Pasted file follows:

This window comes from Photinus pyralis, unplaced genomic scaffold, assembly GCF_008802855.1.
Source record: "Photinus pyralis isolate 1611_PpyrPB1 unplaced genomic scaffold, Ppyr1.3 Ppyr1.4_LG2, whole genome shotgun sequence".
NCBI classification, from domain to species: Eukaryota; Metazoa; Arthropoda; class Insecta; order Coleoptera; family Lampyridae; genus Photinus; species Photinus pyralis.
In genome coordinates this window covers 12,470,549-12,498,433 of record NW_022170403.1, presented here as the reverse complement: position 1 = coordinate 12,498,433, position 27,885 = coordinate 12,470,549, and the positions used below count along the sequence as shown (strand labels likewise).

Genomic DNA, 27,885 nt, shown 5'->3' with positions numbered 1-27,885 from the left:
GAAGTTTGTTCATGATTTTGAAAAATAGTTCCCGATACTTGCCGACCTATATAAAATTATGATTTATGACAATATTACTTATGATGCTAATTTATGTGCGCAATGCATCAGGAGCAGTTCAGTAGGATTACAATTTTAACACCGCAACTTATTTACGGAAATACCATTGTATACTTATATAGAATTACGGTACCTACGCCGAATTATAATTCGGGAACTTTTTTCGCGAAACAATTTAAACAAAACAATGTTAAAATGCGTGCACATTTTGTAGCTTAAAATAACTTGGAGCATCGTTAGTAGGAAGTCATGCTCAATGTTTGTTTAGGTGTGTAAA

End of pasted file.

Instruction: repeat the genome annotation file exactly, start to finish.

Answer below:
This window comes from Photinus pyralis, unplaced genomic scaffold, assembly GCF_008802855.1.
Source record: "Photinus pyralis isolate 1611_PpyrPB1 unplaced genomic scaffold, Ppyr1.3 Ppyr1.4_LG2, whole genome shotgun sequence".
NCBI classification, from domain to species: Eukaryota; Metazoa; Arthropoda; class Insecta; order Coleoptera; family Lampyridae; genus Photinus; species Photinus pyralis.
In genome coordinates this window covers 12,470,549-12,498,433 of record NW_022170403.1, presented here as the reverse complement: position 1 = coordinate 12,498,433, position 27,885 = coordinate 12,470,549, and the positions used below count along the sequence as shown (strand labels likewise).

Genomic DNA, 27,885 nt, shown 5'->3' with positions numbered 1-27,885 from the left:
GAAGTTTGTTCATGATTTTGAAAAATAGTTCCCGATACTTGCCGACCTATATAAAATTATGATTTATGACAATATTACTTATGATGCTAATTTATGTGCGCAATGCATCAGGAGCAGTTCAGTAGGATTACAATTTTAACACCGCAACTTATTTACGGAAATACCATTGTATACTTATATAGAATTACGGTACCTACGCCGAATTATAATTCGGGAACTTTTTTCGCGAAACAATTTAAACAAAACAATGTTAAAATGCGTGCACATTTTGTAGCTTAAAATAACTTGGAGCATCGTTAGTAGGAAGTCATGCTCAATGTTTGTTTAGGTGTGTAAA